“Pain is the leading source of dental anxiety, it is a critical element in the dental field”.
“Pain is defined as an unpleasant sensory and emotional experience linked to real or potential tissue damage, or a sensation perceived as such damage”. Odontogenic pain is caused by a complex chain of events: tissue injury causes action potentials to be generated in the central nervous system, which is accompanied by inflammatory reactions in the affected region. Many patients are afraid of postoperative discomfort because they believe root canal treatment is the most painful type of dental treatment.
As a result, physicians will be able to predict and successfully manage postoperative pain if they have an accurate understanding of pain following root canal therapy and related factors. Furthermore, understanding the prevalence, severity, and management of postoperative pain following nonsurgical root canal therapy will reduce the need for tooth extraction and allow general practitioners to use evidence-based guidelines to manage postoperative pain.
Despite the fact that root canal treatment relieves long-term pain, postoperative pain is frequent after root canal treatment. Therefore, effective prevention and management of such pain is very much important to improve patient outcomes.
Postoperative pain prevalence and severity
During the first 24-48 hours after surgery, the incidence of postoperative discomfort ranges from 3% to 69.3%. In some investigations, mild to moderate pain was observed, while in others, moderate to severe pain was observed. Furthermore, acute postoperative pain has been recorded in some trials after 12-24 hours. The pain usually lasts for 24 to 48 hours, while some patients report that it lasts for 3 to 9 days after a root canal treatment.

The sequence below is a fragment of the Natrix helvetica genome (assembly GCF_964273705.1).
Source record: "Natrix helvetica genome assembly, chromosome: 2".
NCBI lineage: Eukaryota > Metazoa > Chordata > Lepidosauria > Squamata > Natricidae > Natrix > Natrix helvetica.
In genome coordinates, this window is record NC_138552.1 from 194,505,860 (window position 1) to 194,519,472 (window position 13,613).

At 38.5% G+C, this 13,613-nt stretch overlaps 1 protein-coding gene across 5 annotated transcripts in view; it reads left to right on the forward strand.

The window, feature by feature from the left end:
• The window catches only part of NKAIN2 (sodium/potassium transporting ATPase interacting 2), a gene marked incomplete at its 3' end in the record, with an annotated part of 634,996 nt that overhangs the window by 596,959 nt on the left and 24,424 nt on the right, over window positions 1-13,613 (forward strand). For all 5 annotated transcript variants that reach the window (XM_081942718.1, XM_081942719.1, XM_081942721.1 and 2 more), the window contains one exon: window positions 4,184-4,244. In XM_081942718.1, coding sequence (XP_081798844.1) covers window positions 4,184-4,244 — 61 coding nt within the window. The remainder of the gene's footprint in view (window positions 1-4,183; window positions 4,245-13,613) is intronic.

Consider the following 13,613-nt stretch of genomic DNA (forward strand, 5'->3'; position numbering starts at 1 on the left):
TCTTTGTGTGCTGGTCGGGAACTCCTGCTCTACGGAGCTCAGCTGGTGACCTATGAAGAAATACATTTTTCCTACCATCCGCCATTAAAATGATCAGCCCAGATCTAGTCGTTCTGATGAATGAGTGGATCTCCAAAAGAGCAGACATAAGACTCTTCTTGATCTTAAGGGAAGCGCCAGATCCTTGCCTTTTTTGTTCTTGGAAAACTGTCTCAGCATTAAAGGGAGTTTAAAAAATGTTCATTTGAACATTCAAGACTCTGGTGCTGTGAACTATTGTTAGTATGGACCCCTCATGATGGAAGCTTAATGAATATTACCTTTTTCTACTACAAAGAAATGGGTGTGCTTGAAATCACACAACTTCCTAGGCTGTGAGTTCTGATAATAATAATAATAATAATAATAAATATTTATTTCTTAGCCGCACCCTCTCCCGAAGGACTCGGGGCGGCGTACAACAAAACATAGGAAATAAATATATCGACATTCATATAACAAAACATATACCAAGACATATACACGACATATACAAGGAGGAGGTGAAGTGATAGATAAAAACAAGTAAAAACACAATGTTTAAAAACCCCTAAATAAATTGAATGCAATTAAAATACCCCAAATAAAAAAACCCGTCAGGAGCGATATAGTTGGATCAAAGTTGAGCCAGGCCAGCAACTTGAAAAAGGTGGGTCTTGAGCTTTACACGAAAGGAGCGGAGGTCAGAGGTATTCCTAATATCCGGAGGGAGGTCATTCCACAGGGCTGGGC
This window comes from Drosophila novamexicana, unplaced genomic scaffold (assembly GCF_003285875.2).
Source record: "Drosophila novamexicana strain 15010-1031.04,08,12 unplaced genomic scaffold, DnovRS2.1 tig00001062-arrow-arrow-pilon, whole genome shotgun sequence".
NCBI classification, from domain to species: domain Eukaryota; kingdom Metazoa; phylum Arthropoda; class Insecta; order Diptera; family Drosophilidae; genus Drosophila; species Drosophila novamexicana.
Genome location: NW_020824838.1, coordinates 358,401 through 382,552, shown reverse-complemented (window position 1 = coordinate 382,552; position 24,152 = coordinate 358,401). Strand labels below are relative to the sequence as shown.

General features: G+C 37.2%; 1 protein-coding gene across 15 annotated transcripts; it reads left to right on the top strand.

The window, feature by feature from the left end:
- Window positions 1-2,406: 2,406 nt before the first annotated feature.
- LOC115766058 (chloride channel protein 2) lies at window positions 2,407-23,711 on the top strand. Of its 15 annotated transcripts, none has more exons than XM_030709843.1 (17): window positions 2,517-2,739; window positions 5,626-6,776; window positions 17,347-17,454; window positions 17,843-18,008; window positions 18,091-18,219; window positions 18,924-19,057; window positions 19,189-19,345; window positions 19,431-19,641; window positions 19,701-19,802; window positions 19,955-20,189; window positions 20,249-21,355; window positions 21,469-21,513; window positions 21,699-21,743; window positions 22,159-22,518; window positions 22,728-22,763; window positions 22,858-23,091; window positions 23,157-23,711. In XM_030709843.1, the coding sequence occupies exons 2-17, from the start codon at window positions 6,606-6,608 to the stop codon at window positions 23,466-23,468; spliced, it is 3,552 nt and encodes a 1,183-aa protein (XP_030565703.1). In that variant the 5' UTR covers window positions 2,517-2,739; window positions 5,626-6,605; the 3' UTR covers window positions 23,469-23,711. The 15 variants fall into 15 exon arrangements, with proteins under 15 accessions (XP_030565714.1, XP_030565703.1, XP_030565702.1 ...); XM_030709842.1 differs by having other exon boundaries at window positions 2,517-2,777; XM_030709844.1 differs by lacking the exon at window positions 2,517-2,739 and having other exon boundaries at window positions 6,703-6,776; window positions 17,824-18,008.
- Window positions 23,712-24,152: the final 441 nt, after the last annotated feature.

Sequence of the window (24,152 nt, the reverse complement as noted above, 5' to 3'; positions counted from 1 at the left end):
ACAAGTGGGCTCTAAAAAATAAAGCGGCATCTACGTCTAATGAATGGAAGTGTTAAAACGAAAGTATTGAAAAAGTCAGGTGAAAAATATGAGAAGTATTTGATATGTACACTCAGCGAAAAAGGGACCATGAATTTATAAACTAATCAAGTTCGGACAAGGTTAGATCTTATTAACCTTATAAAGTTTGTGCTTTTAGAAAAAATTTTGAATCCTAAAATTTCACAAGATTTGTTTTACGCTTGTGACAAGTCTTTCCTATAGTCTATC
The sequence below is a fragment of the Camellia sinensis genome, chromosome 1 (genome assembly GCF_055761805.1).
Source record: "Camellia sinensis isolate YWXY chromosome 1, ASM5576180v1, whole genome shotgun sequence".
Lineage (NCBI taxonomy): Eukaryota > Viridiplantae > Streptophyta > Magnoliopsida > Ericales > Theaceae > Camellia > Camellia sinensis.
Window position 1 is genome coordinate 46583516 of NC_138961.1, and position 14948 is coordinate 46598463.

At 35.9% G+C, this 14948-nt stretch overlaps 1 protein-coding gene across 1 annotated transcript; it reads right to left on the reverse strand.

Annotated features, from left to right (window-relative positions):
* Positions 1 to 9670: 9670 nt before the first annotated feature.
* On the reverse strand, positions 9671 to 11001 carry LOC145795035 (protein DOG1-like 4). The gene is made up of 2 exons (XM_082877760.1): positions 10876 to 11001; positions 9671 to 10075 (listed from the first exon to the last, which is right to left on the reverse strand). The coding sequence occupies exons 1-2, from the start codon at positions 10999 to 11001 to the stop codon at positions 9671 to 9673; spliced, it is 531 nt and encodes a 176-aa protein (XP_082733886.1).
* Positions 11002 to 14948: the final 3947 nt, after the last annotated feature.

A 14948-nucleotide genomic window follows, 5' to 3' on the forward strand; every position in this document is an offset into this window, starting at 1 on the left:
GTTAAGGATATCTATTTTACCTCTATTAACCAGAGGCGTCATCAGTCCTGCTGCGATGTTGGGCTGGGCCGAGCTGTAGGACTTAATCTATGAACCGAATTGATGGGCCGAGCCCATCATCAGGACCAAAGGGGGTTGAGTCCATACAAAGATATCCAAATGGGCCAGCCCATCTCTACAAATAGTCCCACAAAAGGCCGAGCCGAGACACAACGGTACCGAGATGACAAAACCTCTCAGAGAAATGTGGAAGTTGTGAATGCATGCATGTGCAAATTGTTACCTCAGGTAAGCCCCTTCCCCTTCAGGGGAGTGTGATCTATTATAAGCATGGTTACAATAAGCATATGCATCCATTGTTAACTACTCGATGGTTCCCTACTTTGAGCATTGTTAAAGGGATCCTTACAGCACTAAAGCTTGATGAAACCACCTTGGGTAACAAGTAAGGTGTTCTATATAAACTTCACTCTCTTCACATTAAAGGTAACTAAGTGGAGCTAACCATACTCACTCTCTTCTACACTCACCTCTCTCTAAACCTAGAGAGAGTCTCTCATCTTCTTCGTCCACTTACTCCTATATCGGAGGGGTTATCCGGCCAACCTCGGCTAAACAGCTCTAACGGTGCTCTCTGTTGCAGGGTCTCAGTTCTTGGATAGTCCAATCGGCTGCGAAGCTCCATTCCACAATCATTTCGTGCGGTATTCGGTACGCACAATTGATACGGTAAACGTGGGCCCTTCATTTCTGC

Factors resulting in postoperative pain
The most prevalent cause of postoperative pain after nonsurgical root canal therapy is microorganisms, as pain is often caused by acute inflammation of the periradicular tissues. Mechanical or chemical injury to periradicular tissues is another cause of postoperative pain. Mechanical variables including over instrumentation or extrusion of root canal obturation materials have been linked to pain during endodontic procedures, while sodium hypochlorite (NaOCl) extrusion causes significant pain, edoema, and tissue injury when used as a periapical irrigant.
Factors related to postoperative pain
The presence of missed canals, periapical pathosis, inadequate cleaning and shaping, apical patency during instrumentation, apical extrusion of debris, irrigant, and intracanal medication extrusion, and overbite restorations, as well as tooth gender and type, all contribute to postoperative pain after nonsurgical root canal treatment. Preoperative and postoperative pain are linked in a significant way. Patients who are in excruciating pain prior to surgery are more likely to have severe postoperative pain.
However, the data on the link between pulpal condition and postoperative pain is mixed. Pulpal status has been linked to postoperative pain in certain studies, but pulpal status has not been linked to postoperative pain in others. During pulpitis and apical periodontitis, inflammatory mediators can cause peripheral and central sensitization, which can worsen discomfort.